PopcornBiz’s Worst Films of 2011

These films made Scott Ross, Scott Huver and Sasha Perl-Raver laugh and cry and grit our teeth--here are our picks for the worst of 2011.

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Sometimes, PopcornBiz's resident critics Scott Ross, Scott Huver, and Sasha Perl-Raver sit through movies do you don't have to. Here are the films that made them laugh and cry and grit their teeth--We give you the worst of 2011.
#11. Miral: Julian Schnabel needs to realize that love, politics and filmmaking go together about as well as a Jaegermeister, breakups and 3am text messages. Seemingly blinded by his love for girlfriend Rula Jebreal, who wrote the screenplay based on her novel, "Miral" was so fragmented and self-indulgent it almost washed away the admiration we've carried for Schnabel since "Before Night Falls" and "The Diving Bell and the Butterfly."
#10. The Conspirator: The very essence of well intentioned middlebrow yawn-inducing dreck. We get that director Robert Redford was trying to tell us that keeping prisoners in Guantanamo without due process is wrong, but did he have to be so preachy, pedantic and dull about it?
#9. I Don’t Know How She Does It: Watching this might give you the impression that the only way to sing the praises of a woman is to denigrate every man in her world. How is it that her boss doesn’t respect her and gives her too much responsibility? It should’ve been called “I Don’t Know How He Does It,” as her husband (Greg Kinnear) does nothing but microwaves one meal and changes one diaper in the first 90 minutes.
Takashi Seida
#8. Beastly: What can we say? It's a high school-set adaptation of "Beauty and the Beast," starring Vanessa Hudgens, Alex Pettyfer and Mary-Kate Olsen. There was better writing, acting and production value on episodes of that ghetto soap opera "Passions." Beastly indeed!
#7. Twilight: Breaking Dawn - Part 1: We’re not knee-jerk anti-Belle and Edward, we swear: What should have been good, bed-breaking, gory-birthing fun was a bloody bore – neither vampy nor campy enough to keep all life from slowly draining out of this franchise.
#6. The Dilemma: Vince Vaughn’s cool continued to evaporate before our very eyes, Kevin James kept outkicking his coverage, Winona Ryder’s comeback stumbled and Jennifer Connelly went slumming, all in the name of yet another tiresome “marriage-is-hard” comedy bloated with self-importance. Let’s be clear: if you catch your best friend’s wife getting some on the side, there is no dilemma—dude needs to know.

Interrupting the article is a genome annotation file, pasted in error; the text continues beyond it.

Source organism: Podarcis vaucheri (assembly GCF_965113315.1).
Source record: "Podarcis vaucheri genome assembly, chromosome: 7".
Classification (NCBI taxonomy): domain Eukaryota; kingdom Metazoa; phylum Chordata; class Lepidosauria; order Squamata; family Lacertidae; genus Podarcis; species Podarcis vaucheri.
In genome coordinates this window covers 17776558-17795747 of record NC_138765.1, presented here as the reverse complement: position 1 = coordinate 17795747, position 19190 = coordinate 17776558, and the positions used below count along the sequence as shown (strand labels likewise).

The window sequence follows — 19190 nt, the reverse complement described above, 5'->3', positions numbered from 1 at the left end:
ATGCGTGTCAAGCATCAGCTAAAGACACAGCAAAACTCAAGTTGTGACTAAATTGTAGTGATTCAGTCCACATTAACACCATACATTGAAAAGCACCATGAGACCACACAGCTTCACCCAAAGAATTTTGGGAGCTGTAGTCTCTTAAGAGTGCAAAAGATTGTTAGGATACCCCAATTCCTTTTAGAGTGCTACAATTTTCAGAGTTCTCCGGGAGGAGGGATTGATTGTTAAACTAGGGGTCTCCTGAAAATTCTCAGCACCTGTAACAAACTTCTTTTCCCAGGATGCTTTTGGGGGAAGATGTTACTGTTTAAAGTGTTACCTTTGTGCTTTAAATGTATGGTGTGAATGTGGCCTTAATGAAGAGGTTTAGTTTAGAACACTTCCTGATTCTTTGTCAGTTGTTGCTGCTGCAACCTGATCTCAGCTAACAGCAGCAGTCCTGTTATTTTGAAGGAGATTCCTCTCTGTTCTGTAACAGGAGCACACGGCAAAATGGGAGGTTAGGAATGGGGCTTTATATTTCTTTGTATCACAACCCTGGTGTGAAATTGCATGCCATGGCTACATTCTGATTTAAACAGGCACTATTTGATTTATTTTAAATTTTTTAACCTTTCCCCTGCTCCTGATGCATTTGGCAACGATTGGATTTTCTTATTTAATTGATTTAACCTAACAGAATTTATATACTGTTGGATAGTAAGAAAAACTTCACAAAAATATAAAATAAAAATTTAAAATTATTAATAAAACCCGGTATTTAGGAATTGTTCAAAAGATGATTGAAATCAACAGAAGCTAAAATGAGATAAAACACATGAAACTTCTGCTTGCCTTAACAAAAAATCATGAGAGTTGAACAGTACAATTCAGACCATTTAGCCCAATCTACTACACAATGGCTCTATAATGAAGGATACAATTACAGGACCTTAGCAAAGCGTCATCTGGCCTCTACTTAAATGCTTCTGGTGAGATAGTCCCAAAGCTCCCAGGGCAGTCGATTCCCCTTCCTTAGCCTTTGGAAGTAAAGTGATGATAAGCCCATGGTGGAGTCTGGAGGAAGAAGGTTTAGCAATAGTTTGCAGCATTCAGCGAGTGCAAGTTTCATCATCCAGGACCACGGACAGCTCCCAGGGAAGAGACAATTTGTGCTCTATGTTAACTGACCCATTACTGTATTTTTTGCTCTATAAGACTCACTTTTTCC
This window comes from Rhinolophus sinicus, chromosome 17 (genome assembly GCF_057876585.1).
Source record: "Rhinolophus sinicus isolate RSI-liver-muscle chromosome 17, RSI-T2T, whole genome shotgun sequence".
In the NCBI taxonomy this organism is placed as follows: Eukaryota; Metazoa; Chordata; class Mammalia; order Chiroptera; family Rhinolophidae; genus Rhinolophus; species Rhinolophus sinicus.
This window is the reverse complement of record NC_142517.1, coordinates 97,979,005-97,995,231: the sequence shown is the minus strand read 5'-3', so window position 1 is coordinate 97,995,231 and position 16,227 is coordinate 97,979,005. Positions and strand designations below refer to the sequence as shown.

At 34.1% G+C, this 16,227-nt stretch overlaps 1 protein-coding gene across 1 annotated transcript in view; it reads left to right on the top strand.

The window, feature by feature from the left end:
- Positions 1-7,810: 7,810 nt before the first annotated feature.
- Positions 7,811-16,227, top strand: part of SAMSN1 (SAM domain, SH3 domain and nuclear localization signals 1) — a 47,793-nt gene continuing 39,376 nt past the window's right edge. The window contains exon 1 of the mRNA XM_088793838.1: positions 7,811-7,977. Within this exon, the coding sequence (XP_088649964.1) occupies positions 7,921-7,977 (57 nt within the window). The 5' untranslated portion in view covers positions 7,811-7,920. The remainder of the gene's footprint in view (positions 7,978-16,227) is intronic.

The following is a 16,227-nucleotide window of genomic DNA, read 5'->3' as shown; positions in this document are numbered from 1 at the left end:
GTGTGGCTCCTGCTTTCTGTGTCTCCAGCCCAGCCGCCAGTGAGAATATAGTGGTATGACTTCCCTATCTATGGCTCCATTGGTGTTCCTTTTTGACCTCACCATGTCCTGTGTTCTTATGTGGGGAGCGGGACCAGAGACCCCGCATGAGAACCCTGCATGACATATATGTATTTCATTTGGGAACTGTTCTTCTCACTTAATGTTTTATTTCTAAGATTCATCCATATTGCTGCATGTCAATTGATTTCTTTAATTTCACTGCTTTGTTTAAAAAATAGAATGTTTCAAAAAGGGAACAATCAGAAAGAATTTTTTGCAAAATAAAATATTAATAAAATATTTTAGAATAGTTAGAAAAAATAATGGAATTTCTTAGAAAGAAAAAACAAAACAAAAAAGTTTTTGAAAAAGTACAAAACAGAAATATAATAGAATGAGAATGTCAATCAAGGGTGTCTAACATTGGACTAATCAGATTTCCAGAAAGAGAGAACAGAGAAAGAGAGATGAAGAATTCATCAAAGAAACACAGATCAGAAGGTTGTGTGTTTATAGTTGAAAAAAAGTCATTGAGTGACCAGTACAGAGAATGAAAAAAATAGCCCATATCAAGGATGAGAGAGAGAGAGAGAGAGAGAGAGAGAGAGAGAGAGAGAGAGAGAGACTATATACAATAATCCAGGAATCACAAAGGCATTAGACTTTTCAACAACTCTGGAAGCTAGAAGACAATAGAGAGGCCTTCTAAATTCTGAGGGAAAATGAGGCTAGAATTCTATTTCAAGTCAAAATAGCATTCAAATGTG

AFP/Getty Images
#5. Arthur: There were so many horrendous remakes, reboots and sequels this year, it takes a lot to stand out on a steaming heap of dreck, but "Arthur" is worthy of such infamy. Incredibly, Dame Helen Mirren and director Jason Winer ("Modern Family") helped Russell Brand barf out a "comedy" as unlikeable, unfunny and unrelatable as this. And it will always be compared to the Dudley Moore original and that makes it even more loathsome. For shame, Arthur. For shame.
#4. Abduction: Taylor Lautner’s got the cut abs and authentic martial arts moves to transition from “Twilight” into an A-list action star, right? Unfortunately, what he also needed was a script that made any freakin’ sense, right down to the title. Or was it comedy he was trying to break into?
Peter Iovino
#3. Hall Pass: Potty humor and the Farrelly Brothers should go together like a puppy and peanut butter, but this raunch-fest was too bloated with misogynistic cliches and lame horn dog humor to earn a single chuckle. When it crescendoed through a final slapsticky faceplant into bizarrely misplaced sentimentality, we were begging for a divorce.
#2. Jack & Jill: The film’s not any more bone-headed than most of Adam Sandler’s latter-day entries, except that its use of Al Pacino--playing himself so egregiously over-the-top that his “Scent of a Woman” characterization could be deemed subtle in comparison--almost single-handedly Fredo’ed decades of great work.
#1. Pirates of the Caribbean: On Stranger Tides: An appallingly sloppy, unimaginative and ruthlessly cynical money grab of a film made even more dispiriting by an ending that pointed directly to yet another installment in the franchise, a film that will surely be made thanks to the $800 million in overseas box office. Thanks, Europe!
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